Introduction: Inverted Schneiderian papilloma is a histologically benign lesion of the nasal cavity and paranasal sinuses characterized by aggressive local invasion, a high recurrence rate following surgical resection, and an association with squamous cell carcinoma (SCC). We present a case of inverted papilloma with lung metastases in a human immunodeficiency virus (HIV) positive male, a finding not previously described. Case Presentation: A 49 year old HIV positive male with recurrent inverted papilloma of the right maxillary sinus presented with a new right lower lobe (RLL) pulmonary nodule. The patient complained of intermittent epistaxis, but denied cough, sputum production, hemoptysis, fever, chills, dyspnea on exertion, or chest pain. Past medical history revealed HIV positivity known since 1991 with a CD4 count of 350, coronary artery disease, insulin requiring diabetes mellitus, hepatitis C, and treated syphilis. Surgical history was significant for primary resection of a right maxillary inverted papilloma in 1991. Additional resections were required secondary to recurrences in May 1996 and March 1997 with embolization of the right internal maxillary and facial arteries secondary to involvement of the maxilla. All pathologic specimens revealed inverted papilloma with no evidence of SCC. Social history revealed a sixty pack year history of cigarette smoking, heavy alcohol use, and multiple sexual partners, including same sex partners. Medications on admission were indinavir, stavudine, lamivudine, insulin, and trimethoprim-sulfamethoxazole. Physical examination revealed an afebrile male, alert and in no respiratory distress. No skin lesions were noted. Head and neck exam was remarkable only for facial asymmetry and post surgical changes. There was no lymphadenopathy. Lungs were clear to auscultation bilaterally. The remainder of the examination was normal. Arterial blood gas, complete blood count, and serum chemistries were all normal. Chest roentgenogram revealed a 1.3 cm nodular noncalcified density in the RLL. Computed tomography (CT) of the chest revealed no significant adenopathy and a 1.2X1.3 cm soft tissue nodule in the lateral aspect of the RLL as well as four less than one cm nodules in the right upper and middle lobes. A tuberculin skin test was nonreactive. Pulmonary function tests revealed a mild restrictive defect with a forced expiratory volume in one second of 2.29 liters. Bronchoscopy revealed normal airways with no endobronchial lesions. Brushings and bronchoalveolar lavage from the right lateral basilar segment were negative for acid fast bacilli, fungi, and malignant cells. A CT-guided fine needle aspiration of the RLL nodule revealed no infectious or malignant process. Thoracotomy was performed with wedge resection of the RLL mass. Gross examination revealed a firm two cm lesion with central cavitation and possible necrosis. The pathologic diagnosis was papillomatosis of probable sinonasal origin. The lesion was described as consisting of tightly cohesive papillary and ball-like masses of small cytologically benign epithelial cells filling alveoli without destroying alveolar septa. These masses were histologically identical to the papillary fronds and islands in the sinonasal papilloma. DNA typing by in situ hybridization revealed human papilloma virus (HPV) types 6 and 11 in both sinonasal and lung specimens. The patient subsequently underwent radiation therapy for advanced recurrent sinonasal inverted papilloma and was referred for palliative radiation of the enlarging pulmonary nodules. Discussion: To our knowledge, this is the first reported case of inverted papilloma of the paranasal sinuses with metastasis to the lung. Inverted papilloma comprises 0.5%-4% of all primary nasal tumors and occurs primarily in the fifth and sixth decades with a male to female ratio of 3-4:1. The incidence of associated SCC and inverted papilloma is reported to be between 5% and 15%. In inverted papilloma, the proliferation of squamous epithelium extends into the mucosa, rather than producing the exophytic growth pattern seen in other bronchial papillomas. Juvenile tracheobronchial papilloma is thought to be secondary to aspiration of HPV in utero or during parturition. HPV-induced cervical lesions are more frequently associated with local recurrence and progression to malignancy in immunocompromised women with HIV than in immunocompetent controls. Our patient had a highly invasive sinonasal tumor without malignant transformation that required multiple resections and palliative radiation therapy. The RLL distribution of the lesions and the growth pattern in the alveoli suggest that the sinonasal papillomas may have spread to the lung parenchyma by inhalation or aspiration. We hypothesize that immunocompromised individuals with inverted papilloma have a higher propensity for more locally aggressive disease and for spread to the lung through inhalation or aspiration. Conclusions: In immunocompromised individuals with pulmonary nodules and a history of sinonasal inverted papilloma, the differential diagnoses should include not only metastatic or bronchogenic carcinoma, fungi, tuberculosis, and other infectious etiologies, but also airborne metastases of the primary upper airway papilloma.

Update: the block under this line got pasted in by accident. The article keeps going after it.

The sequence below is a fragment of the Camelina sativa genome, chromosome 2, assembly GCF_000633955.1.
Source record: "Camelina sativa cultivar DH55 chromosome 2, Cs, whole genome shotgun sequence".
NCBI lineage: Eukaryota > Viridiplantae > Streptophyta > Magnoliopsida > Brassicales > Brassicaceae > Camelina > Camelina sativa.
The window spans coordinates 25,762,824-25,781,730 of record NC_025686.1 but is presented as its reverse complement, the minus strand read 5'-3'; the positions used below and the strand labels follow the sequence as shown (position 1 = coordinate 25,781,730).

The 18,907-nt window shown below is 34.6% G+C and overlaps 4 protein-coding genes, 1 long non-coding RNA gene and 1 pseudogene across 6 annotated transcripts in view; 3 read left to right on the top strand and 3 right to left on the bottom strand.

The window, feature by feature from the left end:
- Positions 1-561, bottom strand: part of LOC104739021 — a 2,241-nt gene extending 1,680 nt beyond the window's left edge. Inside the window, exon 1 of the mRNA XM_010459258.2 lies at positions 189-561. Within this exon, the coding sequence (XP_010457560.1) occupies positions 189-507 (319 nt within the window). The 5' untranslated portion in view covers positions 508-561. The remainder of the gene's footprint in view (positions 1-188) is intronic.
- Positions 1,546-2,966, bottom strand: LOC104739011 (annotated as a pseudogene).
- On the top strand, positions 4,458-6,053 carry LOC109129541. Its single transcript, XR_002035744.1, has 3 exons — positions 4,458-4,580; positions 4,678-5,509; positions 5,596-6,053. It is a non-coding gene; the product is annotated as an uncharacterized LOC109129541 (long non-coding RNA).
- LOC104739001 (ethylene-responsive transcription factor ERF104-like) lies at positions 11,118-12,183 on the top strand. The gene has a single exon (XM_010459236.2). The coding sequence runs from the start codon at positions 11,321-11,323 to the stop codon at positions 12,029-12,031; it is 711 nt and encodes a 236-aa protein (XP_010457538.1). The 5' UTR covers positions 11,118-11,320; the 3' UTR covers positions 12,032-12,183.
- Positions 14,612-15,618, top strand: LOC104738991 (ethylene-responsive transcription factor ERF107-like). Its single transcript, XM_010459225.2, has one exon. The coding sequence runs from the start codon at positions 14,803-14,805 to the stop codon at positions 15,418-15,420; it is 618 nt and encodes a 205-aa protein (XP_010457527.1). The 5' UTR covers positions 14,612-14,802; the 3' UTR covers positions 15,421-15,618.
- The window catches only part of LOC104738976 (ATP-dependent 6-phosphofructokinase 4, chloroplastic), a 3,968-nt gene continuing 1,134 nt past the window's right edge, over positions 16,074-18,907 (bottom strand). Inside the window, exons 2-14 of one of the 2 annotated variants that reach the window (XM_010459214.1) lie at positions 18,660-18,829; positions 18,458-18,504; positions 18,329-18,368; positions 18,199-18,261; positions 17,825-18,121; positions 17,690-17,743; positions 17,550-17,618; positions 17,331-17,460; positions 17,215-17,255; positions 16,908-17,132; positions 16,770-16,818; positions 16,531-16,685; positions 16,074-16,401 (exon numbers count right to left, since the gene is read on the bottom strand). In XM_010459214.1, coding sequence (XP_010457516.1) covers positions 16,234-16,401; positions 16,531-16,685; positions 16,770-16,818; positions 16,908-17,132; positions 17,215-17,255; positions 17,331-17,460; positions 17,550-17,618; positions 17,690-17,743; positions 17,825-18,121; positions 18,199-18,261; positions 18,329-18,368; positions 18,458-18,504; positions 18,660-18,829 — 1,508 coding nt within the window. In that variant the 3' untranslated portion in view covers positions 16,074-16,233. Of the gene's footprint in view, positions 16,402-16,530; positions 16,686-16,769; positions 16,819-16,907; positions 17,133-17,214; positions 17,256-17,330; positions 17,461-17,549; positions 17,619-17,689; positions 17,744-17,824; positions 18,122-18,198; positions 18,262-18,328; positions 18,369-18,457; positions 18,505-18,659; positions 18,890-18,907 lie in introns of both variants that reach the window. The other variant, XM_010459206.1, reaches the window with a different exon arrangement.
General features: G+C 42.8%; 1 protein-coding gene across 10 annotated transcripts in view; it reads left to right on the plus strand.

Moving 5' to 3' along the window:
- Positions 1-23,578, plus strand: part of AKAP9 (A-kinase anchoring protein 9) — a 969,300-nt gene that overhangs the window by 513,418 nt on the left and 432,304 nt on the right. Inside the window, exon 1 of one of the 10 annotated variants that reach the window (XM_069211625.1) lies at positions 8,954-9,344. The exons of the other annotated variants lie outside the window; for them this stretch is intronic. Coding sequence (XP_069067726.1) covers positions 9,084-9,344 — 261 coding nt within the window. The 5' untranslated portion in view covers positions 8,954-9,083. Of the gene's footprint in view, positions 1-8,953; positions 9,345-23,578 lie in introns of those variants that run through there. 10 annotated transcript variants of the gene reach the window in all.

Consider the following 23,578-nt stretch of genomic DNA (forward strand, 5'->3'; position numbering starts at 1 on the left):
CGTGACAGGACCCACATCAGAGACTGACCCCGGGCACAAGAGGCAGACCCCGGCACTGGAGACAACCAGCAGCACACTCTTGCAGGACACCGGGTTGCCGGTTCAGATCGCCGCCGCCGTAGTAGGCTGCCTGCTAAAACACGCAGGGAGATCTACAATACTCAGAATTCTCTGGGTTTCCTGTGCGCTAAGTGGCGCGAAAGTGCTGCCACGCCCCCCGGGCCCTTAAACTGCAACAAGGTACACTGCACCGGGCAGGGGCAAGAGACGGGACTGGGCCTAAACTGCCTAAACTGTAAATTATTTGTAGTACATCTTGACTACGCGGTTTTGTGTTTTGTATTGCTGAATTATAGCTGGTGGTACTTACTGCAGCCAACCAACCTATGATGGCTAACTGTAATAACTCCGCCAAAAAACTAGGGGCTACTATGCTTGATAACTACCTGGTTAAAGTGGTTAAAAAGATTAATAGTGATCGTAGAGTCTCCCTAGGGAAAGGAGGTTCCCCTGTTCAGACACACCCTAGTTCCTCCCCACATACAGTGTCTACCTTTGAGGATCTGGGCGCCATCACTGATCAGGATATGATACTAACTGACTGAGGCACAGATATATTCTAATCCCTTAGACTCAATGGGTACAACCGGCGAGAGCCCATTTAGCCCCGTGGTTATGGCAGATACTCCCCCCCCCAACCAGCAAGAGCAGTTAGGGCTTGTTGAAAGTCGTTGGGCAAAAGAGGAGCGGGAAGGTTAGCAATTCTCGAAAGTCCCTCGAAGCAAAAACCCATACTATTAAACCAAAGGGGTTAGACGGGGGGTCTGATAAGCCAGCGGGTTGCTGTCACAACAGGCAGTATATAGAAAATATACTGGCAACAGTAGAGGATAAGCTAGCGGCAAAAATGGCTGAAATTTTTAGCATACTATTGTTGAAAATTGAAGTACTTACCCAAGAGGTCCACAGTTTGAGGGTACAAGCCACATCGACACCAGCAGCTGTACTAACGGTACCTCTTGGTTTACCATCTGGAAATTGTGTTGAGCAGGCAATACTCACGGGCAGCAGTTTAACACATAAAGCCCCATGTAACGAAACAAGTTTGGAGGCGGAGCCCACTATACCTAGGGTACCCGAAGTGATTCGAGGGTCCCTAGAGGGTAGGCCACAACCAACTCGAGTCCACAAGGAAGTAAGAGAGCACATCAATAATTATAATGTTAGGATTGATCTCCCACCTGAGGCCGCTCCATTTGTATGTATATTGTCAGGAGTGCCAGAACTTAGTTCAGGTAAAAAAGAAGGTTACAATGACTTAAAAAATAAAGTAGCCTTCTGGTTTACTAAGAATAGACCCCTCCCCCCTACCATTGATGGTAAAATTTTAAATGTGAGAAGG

|Original language||English (US)|
|Issue number||4 SUPPL.|
|State||Published - Oct 1 1998|
ASJC Scopus subject areas
- Pulmonary and Respiratory Medicine
- Critical Care and Intensive Care Medicine
- Cardiology and Cardiovascular Medicine